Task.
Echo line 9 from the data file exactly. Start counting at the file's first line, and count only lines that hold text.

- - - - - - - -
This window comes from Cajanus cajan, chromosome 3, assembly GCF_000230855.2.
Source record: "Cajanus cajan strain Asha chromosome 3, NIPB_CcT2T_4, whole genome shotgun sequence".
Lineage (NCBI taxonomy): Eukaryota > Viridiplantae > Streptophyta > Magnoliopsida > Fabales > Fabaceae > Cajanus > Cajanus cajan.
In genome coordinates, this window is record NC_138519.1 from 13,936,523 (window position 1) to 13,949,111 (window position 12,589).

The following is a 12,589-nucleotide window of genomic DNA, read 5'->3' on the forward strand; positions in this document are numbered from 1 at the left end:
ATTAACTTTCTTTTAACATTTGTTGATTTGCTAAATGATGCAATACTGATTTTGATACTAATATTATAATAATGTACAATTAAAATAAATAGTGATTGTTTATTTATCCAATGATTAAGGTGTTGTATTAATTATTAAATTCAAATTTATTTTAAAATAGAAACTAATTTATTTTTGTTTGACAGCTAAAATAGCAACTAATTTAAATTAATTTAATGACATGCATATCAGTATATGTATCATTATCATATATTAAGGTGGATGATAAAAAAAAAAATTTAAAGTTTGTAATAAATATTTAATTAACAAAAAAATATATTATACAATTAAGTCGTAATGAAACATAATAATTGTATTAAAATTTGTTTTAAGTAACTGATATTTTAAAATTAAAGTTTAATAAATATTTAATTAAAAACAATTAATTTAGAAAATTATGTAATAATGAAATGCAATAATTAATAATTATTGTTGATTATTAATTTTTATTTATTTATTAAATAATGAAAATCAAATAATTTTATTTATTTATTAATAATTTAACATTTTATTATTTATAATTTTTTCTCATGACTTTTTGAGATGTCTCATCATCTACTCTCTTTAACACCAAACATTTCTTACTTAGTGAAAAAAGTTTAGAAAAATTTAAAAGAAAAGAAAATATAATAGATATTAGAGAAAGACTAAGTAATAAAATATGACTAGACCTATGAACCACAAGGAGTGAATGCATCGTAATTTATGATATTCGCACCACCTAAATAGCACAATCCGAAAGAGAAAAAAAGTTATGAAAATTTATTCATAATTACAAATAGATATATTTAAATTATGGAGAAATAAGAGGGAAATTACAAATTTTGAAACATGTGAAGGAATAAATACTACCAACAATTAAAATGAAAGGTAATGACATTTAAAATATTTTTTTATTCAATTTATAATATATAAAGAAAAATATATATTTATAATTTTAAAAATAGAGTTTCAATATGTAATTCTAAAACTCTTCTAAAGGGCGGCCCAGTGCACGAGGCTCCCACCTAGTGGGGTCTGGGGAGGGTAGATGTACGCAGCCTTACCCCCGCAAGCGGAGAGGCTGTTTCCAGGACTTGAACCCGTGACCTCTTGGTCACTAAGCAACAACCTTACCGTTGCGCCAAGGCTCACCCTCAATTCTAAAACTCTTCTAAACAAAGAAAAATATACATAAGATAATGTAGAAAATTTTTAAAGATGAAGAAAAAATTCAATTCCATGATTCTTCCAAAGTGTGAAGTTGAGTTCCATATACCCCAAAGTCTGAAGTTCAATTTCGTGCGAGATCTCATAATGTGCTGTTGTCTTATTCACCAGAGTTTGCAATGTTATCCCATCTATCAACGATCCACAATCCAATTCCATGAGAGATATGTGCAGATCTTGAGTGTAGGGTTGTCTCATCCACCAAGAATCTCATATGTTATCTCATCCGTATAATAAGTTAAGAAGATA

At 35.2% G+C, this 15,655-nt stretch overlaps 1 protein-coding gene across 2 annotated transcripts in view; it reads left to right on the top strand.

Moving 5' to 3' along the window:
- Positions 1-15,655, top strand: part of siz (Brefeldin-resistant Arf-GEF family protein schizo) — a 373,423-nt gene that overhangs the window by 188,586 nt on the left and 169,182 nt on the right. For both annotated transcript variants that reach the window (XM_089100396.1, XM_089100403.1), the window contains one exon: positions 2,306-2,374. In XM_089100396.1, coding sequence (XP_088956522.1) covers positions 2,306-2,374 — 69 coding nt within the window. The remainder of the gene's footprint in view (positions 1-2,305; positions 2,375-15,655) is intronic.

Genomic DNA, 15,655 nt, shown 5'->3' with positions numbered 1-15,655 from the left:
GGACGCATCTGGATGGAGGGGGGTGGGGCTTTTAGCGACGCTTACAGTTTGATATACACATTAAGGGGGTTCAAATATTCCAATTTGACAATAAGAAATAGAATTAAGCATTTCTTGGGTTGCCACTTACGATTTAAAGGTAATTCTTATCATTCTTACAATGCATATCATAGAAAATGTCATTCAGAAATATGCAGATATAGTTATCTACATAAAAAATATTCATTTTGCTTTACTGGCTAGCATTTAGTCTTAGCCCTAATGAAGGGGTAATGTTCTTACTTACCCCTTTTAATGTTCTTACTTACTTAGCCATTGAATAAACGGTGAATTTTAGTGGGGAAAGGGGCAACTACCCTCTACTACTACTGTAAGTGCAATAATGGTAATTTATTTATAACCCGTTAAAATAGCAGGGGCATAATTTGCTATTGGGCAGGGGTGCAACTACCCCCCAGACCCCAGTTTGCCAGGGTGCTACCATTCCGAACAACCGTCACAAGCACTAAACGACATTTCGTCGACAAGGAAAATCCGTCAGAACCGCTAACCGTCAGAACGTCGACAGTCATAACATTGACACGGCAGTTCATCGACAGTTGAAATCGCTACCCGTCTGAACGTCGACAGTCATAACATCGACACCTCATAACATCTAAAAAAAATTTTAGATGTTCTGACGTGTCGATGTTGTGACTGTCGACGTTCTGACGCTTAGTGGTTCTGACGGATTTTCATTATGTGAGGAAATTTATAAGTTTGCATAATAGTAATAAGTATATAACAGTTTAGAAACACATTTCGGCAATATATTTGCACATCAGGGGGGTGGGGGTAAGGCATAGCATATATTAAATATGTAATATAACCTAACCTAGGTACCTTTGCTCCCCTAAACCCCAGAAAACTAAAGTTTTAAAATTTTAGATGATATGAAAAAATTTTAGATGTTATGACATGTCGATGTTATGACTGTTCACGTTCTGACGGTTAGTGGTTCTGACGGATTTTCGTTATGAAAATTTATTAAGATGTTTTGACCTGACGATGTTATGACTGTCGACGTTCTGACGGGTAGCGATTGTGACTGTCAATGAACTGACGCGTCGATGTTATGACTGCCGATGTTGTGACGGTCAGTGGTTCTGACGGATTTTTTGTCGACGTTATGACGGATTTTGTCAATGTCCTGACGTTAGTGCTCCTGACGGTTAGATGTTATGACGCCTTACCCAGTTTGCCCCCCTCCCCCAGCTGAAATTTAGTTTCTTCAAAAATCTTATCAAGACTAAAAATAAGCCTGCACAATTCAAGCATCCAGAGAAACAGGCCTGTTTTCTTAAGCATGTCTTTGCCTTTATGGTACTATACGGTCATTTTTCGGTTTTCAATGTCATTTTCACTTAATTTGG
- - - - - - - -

- Positions 1-15,655, top strand: part of siz (Brefeldin-resistant Arf-GEF family protein schizo) — a 373,423-nt gene that overhangs the window by 188,586 nt on the left and 169,182 nt on the right. For both annotated transcript variants that reach the window (XM_089100396.1, XM_089100403.1), the window contains one exon: positions 2,306-2,374. In XM_089100396.1, coding sequence (XP_088956522.1) covers positions 2,306-2,374 — 69 coding nt within the window. The remainder of the gene's footprint in view (positions 1-2,305; positions 2,375-15,655) is intronic.